2nd Place: WWF Championship – Hulk Hogan v André the Giant (w/ Bobby Heenan) – 7 votes
3rd Place: The Hart Foundation & Danny Davis (w/ Jimmy Hart) v The British Bulldogs & Tito Santana – 2 votes
Location: Trump Plaza, Atlantic City, New Jersey
Date: March 27th, 1988
The Winning Match: WWF Championship Tournament Final – Randy Savage (w/ Elizabeth) v Ted DiBiase (w/ André) – 10 votes
For the first time in history, the WWF Championship was vacated after Hulk Hogan was screwed out of the title by Ted DiBiase, Earl Hebner and André the Giant on The Main Event, a show that spun-off from Saturday Night’s Main Event, and garnered the highest viewing figures for any wrestling show in history (33million viewers for a 15.2 rating). André sold the title to DiBiase, but Jack Tunney (RIP) declared this invalid and vacated the belt. To remedy this, a tournament was set up for WrestleMania IV, with both Hogan and André getting a bye into the second round. It mattered not as neither man advanced due to a double-disqualification. This allowed the focus to shift onto the real star of the show, “Macho Man” Randy Savage.
Going through three gruelling matches against three varied opponents (Butch Reed, Greg Valentine and One Man Gang), Savage found himself in the final against “The Million Dollar Man,” who had received a bye at the semi-final stage and was well rested. The stage was set and the crowd were at a fever pitch when the bell rang for the start of the match. Jesse Ventura and Gorilla Monsoon are on commentary duties (and, in my opinion, have yet to be bettered as a duo), providing the vocal backdrop to what is about to unfold. DiBiase, with André at his side (Virgil had been taken out earlier in the evening) controlled the early going. Savage did manage to hurl him over the top to the floor, but when he went up top to deliver an axe-handle blow, The Giant stood between the two wrestlers and dared Macho to jump. The odds were stacked against him and, fearing for Elizabeth’s safety, Savage sent his manager to the back… only for her to return with Hulk Hogan as an equalizer to DiBiase’s second. With this new kink in the tale, the New Jersey crowd went into overdrive and the match picked up steam until the awesome finale. DiBiase locks in the Million Dollar Dream and Savage is done… until Hogan comes into the ring, wallops Ted in the back with a chair (almost causing Ventura to explode with rage) and allows Randy to deliver his patented top-rope elbow and secure his first WWF Championship. The fans didn’t care that the good guys cheated and the after-match celebrations were a joy to behold.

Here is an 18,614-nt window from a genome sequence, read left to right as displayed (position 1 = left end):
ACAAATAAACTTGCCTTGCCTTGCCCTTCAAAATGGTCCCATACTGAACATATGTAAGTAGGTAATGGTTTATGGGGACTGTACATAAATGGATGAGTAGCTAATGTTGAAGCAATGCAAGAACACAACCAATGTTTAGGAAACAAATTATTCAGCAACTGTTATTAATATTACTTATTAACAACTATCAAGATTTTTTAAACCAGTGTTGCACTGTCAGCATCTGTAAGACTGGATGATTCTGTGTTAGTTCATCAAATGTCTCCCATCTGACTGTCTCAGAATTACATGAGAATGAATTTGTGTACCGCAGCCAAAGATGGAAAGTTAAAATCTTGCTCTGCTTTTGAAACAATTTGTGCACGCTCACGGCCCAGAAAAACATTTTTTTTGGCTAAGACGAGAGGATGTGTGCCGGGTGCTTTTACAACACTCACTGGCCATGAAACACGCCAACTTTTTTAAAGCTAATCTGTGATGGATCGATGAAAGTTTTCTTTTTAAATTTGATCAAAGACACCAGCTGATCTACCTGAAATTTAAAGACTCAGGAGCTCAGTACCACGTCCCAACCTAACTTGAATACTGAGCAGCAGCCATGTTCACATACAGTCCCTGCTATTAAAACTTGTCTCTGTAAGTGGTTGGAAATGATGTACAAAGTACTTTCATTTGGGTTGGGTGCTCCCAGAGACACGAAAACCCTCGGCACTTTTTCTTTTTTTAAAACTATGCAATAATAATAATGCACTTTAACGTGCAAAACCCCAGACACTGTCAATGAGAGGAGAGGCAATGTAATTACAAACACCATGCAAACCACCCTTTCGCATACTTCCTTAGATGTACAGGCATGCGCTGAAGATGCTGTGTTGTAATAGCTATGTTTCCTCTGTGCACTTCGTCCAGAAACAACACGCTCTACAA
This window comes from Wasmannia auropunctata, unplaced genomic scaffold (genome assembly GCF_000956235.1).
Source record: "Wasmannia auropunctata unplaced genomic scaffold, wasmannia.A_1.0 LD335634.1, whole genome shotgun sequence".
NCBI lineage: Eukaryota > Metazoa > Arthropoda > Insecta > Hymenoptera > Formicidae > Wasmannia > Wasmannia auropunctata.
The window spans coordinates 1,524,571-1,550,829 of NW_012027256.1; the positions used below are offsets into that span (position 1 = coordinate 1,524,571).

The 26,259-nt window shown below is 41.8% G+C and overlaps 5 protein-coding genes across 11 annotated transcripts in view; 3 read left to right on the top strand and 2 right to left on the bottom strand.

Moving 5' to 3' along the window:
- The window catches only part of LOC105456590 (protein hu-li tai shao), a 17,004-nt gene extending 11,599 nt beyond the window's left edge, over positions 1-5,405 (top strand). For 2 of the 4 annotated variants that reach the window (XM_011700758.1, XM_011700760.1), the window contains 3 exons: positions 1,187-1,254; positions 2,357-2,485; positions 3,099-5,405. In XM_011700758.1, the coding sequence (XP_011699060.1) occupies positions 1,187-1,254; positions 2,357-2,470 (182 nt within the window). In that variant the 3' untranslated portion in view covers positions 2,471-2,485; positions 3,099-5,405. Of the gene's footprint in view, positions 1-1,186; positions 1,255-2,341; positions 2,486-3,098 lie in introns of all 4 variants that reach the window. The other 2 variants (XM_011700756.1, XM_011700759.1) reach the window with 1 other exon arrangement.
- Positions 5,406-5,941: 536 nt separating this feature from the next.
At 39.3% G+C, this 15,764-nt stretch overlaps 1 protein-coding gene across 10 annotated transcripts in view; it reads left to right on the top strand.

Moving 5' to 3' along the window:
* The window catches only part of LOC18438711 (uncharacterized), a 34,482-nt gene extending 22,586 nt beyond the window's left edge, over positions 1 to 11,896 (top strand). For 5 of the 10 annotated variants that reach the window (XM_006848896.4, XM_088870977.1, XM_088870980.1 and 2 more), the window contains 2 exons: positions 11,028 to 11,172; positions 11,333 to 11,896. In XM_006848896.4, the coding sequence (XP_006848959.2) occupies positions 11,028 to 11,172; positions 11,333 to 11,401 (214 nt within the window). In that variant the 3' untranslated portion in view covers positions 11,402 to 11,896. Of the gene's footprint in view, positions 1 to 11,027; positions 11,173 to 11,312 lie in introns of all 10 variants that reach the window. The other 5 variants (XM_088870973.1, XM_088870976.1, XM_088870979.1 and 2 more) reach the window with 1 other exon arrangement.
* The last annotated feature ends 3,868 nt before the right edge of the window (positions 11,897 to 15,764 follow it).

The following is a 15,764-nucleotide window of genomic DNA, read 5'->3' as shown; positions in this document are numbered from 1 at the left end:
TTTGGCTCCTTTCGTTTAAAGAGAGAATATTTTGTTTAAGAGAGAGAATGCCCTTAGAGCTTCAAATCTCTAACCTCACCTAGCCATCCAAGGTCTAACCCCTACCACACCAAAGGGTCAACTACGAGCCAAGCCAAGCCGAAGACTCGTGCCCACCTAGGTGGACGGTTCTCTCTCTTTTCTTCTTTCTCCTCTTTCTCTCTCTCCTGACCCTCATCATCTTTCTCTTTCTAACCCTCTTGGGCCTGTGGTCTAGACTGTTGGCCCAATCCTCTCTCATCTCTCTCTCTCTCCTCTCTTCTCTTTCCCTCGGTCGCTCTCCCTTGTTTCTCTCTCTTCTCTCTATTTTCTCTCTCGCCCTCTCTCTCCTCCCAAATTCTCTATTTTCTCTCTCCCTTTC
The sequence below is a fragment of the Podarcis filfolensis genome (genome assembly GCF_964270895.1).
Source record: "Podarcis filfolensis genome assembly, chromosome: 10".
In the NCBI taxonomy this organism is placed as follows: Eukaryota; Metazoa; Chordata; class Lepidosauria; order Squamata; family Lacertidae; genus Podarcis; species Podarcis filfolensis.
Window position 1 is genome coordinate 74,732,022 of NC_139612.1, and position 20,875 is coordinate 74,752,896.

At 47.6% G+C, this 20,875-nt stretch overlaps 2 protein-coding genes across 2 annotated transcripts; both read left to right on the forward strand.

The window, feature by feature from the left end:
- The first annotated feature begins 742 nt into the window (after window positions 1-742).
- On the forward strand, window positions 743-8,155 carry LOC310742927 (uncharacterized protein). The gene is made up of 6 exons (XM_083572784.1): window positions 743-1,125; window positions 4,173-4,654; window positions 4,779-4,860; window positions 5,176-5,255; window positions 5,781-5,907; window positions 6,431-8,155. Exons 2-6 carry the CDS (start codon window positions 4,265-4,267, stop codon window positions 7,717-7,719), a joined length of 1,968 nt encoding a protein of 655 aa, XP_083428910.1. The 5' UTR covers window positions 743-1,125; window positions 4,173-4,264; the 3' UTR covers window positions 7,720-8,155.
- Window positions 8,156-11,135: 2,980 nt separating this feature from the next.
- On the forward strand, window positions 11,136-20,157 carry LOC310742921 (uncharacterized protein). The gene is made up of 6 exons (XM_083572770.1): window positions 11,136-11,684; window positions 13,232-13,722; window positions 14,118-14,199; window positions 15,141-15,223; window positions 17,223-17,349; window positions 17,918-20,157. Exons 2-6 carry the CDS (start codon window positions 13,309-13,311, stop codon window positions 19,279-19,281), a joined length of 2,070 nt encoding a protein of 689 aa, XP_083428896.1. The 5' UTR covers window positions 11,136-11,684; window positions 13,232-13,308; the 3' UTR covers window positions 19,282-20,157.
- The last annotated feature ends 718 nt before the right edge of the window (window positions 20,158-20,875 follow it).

Rumour has it that Ted DiBiase was scheduled to win this event, but Savage complained about not getting the IC Title back and was given the WWF Championship as compensation. True or not, it doesn’t take away from a glorious end to what had been a mediocre tournament.